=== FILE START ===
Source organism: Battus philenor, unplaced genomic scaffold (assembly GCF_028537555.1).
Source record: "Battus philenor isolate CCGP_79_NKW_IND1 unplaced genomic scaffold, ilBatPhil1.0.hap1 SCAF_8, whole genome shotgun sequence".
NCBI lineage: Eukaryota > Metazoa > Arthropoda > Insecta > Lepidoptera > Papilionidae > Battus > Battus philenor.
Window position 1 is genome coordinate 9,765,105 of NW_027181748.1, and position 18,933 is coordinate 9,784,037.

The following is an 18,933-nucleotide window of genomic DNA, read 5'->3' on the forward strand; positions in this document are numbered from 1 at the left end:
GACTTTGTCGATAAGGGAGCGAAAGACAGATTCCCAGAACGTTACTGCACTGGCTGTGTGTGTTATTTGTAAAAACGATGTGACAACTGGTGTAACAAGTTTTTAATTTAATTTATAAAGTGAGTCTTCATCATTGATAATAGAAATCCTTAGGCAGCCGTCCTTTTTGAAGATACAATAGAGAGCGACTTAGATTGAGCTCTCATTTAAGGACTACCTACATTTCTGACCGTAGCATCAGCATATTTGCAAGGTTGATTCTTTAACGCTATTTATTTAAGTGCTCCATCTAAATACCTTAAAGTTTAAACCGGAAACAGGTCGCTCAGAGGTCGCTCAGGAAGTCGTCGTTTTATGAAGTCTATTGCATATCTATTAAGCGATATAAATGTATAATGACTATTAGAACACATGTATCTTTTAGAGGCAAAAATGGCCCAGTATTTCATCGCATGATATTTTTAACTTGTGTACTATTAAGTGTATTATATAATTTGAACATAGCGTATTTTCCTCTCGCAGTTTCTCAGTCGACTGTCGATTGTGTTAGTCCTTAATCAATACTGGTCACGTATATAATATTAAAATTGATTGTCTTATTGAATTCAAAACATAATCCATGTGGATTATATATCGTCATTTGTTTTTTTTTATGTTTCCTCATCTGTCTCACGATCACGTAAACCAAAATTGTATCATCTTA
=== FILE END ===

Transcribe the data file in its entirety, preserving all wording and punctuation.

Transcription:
Source organism: Battus philenor, unplaced genomic scaffold (assembly GCF_028537555.1).
Source record: "Battus philenor isolate CCGP_79_NKW_IND1 unplaced genomic scaffold, ilBatPhil1.0.hap1 SCAF_8, whole genome shotgun sequence".
NCBI lineage: Eukaryota > Metazoa > Arthropoda > Insecta > Lepidoptera > Papilionidae > Battus > Battus philenor.
Window position 1 is genome coordinate 9,765,105 of NW_027181748.1, and position 18,933 is coordinate 9,784,037.

The following is an 18,933-nucleotide window of genomic DNA, read 5'->3' on the forward strand; positions in this document are numbered from 1 at the left end:
GACTTTGTCGATAAGGGAGCGAAAGACAGATTCCCAGAACGTTACTGCACTGGCTGTGTGTGTTATTTGTAAAAACGATGTGACAACTGGTGTAACAAGTTTTTAATTTAATTTATAAAGTGAGTCTTCATCATTGATAATAGAAATCCTTAGGCAGCCGTCCTTTTTGAAGATACAATAGAGAGCGACTTAGATTGAGCTCTCATTTAAGGACTACCTACATTTCTGACCGTAGCATCAGCATATTTGCAAGGTTGATTCTTTAACGCTATTTATTTAAGTGCTCCATCTAAATACCTTAAAGTTTAAACCGGAAACAGGTCGCTCAGAGGTCGCTCAGGAAGTCGTCGTTTTATGAAGTCTATTGCATATCTATTAAGCGATATAAATGTATAATGACTATTAGAACACATGTATCTTTTAGAGGCAAAAATGGCCCAGTATTTCATCGCATGATATTTTTAACTTGTGTACTATTAAGTGTATTATATAATTTGAACATAGCGTATTTTCCTCTCGCAGTTTCTCAGTCGACTGTCGATTGTGTTAGTCCTTAATCAATACTGGTCACGTATATAATATTAAAATTGATTGTCTTATTGAATTCAAAACATAATCCATGTGGATTATATATCGTCATTTGTTTTTTTTTATGTTTCCTCATCTGTCTCACGATCACGTAAACCAAAATTGTATCATCTTA